The first Shetland ponies for which there are written records were imported to the United States in 1885 by Eli Elliot. These ponies provided the foundation stock for the development of the American Shetland, and were crossed with ponies of other breeds, including the Hackney pony, Welsh pony, and Harness Show Pony. The breeding of the ponies was mainly centered in Indiana, Illinois and Iowa.
In 1888, the American Shetland Pony Club was formed and now has two studbooks: Division A and Division B. Division A registers ponies with 12.5% or less outcross (non-Shetland) blood, and Division B is open to any pony with 12.5% or more outcross blood. Foundation Certification is also available for ponies from 4 generations of Division A breeding. As of 2009 A and B designations are no longer on Registrations.
American Shetland Ponies are more refined than the traditional Shetland. They often have a long, thin, "hooky" neck, a more refined body, and longer legs. The breed tends to be long and narrow through the back, with broad and muscular hindquarters and high withers. The shoulder has good slope, allowing for extravagant action. These ponies are most often used for harness work and as children's ponies. They can be seen show jumping in classes for young riders, at horse shows in both Western and English riding classes, as well as many other competitive events, including gymkhana, novelty harness racing, and shown at halter, Costume.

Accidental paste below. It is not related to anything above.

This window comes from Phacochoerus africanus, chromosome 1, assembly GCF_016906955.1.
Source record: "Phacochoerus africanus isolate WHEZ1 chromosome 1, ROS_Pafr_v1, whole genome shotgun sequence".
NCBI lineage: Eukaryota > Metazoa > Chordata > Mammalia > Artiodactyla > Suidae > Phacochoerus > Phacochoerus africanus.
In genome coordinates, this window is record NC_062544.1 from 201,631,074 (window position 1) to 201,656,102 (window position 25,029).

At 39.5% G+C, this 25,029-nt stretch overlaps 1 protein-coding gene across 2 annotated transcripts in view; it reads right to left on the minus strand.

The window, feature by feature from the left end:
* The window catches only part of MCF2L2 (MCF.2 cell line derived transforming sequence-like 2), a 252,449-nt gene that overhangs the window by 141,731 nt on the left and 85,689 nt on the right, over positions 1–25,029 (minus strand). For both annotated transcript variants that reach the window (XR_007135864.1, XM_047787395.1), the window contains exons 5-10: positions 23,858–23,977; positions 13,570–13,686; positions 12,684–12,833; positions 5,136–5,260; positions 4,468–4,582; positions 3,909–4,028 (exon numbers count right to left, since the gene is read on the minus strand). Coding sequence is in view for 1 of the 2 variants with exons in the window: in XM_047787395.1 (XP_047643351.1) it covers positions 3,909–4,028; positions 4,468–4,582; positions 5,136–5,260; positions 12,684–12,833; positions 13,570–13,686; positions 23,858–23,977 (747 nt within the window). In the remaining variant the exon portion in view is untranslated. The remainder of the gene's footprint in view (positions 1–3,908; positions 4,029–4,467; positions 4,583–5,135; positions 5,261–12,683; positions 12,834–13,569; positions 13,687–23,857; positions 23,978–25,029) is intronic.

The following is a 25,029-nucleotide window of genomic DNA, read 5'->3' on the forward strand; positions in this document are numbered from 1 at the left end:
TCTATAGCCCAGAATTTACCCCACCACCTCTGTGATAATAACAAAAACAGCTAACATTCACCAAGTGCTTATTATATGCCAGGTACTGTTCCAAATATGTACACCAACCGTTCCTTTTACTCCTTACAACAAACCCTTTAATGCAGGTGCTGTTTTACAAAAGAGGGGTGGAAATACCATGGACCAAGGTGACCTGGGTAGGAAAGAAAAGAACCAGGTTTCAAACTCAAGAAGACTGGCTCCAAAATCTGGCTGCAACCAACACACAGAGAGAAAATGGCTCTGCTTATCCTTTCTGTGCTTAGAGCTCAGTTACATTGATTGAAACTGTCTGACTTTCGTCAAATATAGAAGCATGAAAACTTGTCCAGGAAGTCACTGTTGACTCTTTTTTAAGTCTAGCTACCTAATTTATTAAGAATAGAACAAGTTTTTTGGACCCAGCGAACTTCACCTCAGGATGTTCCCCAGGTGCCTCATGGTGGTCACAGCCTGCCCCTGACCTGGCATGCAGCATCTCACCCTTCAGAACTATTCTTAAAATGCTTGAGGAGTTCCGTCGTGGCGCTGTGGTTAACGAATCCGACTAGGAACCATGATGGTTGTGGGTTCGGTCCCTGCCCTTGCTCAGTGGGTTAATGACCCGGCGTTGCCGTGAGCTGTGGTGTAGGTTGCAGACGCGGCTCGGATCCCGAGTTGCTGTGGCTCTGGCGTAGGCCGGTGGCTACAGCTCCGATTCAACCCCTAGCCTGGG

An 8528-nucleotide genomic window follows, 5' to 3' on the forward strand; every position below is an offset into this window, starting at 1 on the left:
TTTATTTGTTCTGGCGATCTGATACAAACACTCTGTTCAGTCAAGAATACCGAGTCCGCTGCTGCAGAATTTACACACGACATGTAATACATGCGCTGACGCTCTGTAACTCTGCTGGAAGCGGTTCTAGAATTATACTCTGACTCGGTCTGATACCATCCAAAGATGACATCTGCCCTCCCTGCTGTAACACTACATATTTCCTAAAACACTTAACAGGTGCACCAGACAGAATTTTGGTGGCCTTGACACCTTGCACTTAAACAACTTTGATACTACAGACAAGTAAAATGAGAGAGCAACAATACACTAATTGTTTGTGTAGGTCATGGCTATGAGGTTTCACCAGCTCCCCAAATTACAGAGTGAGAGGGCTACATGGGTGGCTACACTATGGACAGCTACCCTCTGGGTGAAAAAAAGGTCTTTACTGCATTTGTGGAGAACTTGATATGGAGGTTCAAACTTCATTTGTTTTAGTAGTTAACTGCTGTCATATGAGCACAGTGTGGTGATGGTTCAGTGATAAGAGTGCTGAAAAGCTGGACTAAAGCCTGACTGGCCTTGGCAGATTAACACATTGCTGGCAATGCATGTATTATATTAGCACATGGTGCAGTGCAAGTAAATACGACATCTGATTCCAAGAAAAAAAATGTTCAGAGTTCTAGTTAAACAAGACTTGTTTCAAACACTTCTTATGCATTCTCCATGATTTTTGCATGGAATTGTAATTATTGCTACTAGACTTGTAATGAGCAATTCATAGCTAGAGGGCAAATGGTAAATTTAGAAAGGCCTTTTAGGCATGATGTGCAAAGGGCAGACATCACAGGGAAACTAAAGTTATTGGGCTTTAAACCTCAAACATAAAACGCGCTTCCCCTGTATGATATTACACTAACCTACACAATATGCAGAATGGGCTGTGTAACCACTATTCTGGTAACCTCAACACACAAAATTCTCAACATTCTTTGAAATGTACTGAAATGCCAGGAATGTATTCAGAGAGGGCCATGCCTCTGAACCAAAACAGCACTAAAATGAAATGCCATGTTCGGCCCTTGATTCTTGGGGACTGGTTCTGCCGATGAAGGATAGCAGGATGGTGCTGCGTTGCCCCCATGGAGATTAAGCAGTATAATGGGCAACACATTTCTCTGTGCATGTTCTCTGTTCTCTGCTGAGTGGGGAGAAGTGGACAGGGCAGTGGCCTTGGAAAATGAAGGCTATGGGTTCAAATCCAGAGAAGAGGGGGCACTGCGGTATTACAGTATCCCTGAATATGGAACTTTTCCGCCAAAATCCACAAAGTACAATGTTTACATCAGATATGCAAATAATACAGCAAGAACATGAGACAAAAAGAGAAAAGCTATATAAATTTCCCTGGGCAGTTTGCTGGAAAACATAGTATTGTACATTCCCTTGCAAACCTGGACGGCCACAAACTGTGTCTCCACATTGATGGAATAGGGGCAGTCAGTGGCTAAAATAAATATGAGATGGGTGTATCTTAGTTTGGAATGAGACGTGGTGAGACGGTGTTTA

The American Shetland Pony Club recognizes four types of Shetlands-Modern, Pleasure, Classic and Foundation. Modern Shetland are typically the tallest of the breed; they are shown with a high head set, ribbon braids in their manes, tail sets and have high stepping action. Pleasure ponies have similar breeding though their action is more subdued. Classic Shetlands are the most typical type and are known for their refinement and gentle nature while lacking most of the action of the Modern ponies. Finally, Foundation ponies do not have any Hackney influence for four generations and are all under 42" tall. Their looks are most reflective of their British ancestry.
However, the compact "classic" type of Shetland is still more prevalent in overall numbers in the USA, though such ponies are not always registered.